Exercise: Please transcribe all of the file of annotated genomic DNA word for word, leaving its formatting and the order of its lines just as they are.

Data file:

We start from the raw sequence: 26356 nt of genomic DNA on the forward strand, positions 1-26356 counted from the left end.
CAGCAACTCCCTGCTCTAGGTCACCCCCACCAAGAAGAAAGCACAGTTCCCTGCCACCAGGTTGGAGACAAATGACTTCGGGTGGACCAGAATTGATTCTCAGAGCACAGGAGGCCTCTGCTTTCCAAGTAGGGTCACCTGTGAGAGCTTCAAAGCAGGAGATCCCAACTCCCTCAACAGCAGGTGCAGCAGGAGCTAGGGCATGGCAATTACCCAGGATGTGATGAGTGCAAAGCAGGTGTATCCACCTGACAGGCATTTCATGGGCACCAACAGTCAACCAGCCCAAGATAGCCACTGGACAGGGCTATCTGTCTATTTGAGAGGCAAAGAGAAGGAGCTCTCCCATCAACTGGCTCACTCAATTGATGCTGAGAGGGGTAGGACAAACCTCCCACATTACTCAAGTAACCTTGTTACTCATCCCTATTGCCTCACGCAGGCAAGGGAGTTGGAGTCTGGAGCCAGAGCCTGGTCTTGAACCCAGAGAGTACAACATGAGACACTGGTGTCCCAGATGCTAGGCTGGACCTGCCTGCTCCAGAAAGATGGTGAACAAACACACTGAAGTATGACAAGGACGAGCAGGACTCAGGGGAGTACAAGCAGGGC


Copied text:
We start from the raw sequence: 26356 nt of genomic DNA on the forward strand, positions 1-26356 counted from the left end.
CAGCAACTCCCTGCTCTAGGTCACCCCCACCAAGAAGAAAGCACAGTTCCCTGCCACCAGGTTGGAGACAAATGACTTCGGGTGGACCAGAATTGATTCTCAGAGCACAGGAGGCCTCTGCTTTCCAAGTAGGGTCACCTGTGAGAGCTTCAAAGCAGGAGATCCCAACTCCCTCAACAGCAGGTGCAGCAGGAGCTAGGGCATGGCAATTACCCAGGATGTGATGAGTGCAAAGCAGGTGTATCCACCTGACAGGCATTTCATGGGCACCAACAGTCAACCAGCCCAAGATAGCCACTGGACAGGGCTATCTGTCTATTTGAGAGGCAAAGAGAAGGAGCTCTCCCATCAACTGGCTCACTCAATTGATGCTGAGAGGGGTAGGACAAACCTCCCACATTACTCAAGTAACCTTGTTACTCATCCCTATTGCCTCACGCAGGCAAGGGAGTTGGAGTCTGGAGCCAGAGCCTGGTCTTGAACCCAGAGAGTACAACATGAGACACTGGTGTCCCAGATGCTAGGCTGGACCTGCCTGCTCCAGAAAGATGGTGAACAAACACACTGAAGTATGACAAGGACGAGCAGGACTCAGGGGAGTACAAGCAGGGC